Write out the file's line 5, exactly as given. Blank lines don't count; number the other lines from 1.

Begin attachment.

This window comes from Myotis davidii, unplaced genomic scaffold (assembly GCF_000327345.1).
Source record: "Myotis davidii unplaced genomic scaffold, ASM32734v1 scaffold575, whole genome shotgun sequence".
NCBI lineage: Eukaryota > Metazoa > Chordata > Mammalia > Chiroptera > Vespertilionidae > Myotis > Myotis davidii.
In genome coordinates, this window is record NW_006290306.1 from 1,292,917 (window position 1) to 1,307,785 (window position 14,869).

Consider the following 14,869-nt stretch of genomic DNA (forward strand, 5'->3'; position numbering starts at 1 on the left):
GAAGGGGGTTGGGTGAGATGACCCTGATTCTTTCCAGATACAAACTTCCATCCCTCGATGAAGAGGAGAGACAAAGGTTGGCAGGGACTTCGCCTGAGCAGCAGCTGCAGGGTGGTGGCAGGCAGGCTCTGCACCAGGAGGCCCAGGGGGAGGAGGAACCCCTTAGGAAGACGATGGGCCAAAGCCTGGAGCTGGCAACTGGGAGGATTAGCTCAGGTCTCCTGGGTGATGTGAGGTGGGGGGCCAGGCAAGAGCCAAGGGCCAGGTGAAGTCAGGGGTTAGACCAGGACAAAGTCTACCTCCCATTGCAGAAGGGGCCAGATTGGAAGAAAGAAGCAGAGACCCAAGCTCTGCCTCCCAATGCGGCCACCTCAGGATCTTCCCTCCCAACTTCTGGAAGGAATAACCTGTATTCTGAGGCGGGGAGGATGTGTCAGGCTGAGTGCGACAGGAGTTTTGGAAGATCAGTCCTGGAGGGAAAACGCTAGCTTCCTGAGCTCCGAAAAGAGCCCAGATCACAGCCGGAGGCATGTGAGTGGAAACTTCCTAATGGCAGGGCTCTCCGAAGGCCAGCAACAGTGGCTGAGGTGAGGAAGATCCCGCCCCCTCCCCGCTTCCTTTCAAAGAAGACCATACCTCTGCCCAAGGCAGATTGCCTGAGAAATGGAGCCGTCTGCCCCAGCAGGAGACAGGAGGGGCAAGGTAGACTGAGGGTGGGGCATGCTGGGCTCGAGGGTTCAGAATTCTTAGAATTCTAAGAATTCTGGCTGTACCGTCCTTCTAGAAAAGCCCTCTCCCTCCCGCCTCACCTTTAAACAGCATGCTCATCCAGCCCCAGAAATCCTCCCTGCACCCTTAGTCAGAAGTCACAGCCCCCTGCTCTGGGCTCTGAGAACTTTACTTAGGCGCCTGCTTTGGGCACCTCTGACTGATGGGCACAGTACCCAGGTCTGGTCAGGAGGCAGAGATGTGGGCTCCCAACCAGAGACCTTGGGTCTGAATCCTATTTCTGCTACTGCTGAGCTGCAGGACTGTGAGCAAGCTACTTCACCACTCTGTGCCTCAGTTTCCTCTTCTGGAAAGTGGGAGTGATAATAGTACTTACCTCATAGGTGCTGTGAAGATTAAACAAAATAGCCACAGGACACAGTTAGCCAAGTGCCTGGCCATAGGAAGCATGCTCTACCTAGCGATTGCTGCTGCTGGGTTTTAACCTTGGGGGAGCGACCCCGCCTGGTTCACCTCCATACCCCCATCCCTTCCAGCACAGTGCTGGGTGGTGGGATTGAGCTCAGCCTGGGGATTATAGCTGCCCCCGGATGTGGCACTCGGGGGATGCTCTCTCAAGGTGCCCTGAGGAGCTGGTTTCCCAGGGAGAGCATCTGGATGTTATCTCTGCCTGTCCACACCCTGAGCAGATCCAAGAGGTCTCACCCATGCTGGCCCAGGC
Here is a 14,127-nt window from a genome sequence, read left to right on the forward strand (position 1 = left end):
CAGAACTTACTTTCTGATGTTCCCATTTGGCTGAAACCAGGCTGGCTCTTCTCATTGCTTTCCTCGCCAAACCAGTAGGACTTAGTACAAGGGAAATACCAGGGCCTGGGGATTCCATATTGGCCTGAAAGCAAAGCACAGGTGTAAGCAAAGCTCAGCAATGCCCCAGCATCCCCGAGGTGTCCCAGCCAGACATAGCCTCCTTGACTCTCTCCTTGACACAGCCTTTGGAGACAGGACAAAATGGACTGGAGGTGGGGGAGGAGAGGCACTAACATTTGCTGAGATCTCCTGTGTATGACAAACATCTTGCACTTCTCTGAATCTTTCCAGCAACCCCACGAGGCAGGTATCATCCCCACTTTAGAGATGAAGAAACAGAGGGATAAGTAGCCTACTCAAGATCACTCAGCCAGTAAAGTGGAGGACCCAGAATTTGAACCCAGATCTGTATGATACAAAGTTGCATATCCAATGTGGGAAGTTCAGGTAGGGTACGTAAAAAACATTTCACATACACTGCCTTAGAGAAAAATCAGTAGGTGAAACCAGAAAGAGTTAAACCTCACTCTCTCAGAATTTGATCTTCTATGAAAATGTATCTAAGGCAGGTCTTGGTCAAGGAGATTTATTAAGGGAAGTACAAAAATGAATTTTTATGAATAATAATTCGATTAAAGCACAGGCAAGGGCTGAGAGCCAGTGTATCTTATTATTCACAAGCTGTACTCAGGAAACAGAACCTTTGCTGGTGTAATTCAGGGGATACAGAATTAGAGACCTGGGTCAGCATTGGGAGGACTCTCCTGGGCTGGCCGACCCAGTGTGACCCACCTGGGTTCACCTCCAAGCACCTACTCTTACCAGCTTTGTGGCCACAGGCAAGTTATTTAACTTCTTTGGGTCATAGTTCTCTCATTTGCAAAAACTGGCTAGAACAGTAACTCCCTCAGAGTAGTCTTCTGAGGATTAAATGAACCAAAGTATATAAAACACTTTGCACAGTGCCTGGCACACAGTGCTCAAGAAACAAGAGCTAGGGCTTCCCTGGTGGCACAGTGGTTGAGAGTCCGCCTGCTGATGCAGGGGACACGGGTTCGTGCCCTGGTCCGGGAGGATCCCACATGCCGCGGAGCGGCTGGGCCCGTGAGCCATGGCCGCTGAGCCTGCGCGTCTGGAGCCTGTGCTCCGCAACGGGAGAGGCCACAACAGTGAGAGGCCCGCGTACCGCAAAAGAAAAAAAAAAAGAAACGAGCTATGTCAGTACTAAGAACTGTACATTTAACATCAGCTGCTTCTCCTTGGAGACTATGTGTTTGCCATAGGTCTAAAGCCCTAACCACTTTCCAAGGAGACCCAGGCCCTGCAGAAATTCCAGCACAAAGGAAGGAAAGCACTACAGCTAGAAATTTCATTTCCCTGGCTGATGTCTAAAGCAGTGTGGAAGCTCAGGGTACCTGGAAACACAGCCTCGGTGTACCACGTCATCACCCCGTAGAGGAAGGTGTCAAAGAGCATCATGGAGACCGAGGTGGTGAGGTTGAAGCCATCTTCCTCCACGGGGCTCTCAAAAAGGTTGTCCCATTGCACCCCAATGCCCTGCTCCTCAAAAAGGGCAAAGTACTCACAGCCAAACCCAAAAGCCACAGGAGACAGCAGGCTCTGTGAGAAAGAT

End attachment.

Consider the following 14,869-nt stretch of genomic DNA (forward strand, 5'->3'; position numbering starts at 1 on the left):